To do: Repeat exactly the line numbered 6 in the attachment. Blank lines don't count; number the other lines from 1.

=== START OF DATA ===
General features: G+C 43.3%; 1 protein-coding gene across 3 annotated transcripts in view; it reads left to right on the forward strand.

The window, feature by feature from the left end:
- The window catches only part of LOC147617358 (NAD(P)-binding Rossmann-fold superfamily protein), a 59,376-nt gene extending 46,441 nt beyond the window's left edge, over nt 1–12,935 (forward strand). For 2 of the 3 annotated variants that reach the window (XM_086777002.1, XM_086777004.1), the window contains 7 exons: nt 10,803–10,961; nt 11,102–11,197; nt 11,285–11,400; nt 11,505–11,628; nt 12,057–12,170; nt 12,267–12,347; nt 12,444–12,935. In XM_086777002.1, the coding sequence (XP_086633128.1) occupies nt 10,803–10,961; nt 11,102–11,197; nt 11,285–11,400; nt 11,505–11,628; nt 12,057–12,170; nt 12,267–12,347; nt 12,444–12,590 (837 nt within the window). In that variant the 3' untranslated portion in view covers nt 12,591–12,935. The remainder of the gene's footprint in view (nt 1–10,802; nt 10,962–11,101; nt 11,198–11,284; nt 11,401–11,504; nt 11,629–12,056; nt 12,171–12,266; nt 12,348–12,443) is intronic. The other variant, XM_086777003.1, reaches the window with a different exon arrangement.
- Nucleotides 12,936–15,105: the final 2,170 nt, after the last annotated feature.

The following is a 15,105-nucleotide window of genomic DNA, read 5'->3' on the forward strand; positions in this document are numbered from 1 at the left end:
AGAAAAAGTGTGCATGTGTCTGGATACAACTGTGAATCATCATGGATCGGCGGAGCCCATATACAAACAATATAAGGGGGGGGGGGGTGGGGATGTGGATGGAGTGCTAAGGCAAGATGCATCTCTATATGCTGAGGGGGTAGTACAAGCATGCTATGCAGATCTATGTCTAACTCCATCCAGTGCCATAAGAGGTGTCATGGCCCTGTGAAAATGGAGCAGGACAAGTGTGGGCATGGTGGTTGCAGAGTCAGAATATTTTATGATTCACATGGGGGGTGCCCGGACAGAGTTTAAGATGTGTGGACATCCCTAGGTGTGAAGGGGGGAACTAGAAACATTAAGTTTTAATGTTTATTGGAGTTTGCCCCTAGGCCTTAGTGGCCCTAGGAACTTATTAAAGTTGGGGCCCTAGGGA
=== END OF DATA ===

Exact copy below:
AGAAAAAGTGTGCATGTGTCTGGATACAACTGTGAATCATCATGGATCGGCGGAGCCCATATACAAACAATATAAGGGGGGGGGGGGTGGGGATGTGGATGGAGTGCTAAGGCAAGATGCATCTCTATATGCTGAGGGGGTAGTACAAGCATGCTATGCAGATCTATGTCTAACTCCATCCAGTGCCATAAGAGGTGTCATGGCCCTGTGAAAATGGAGCAGGACAAGTGTGGGCATGGTGGTTGCAGAGTCAGAATATTTTATGATTCACATGGGGGGTGCCCGGACAGAGTTTAAGATGTGTGGACATCCCTAGGTGTGAAGGGGGGAACTAGAAACATTAAGTTTTAATGTTTATTGGAGTTTGCCCCTAGGCCTTAGTGGCCCTAGGAACTTATTAAAGTTGGGGCCCTAGGGA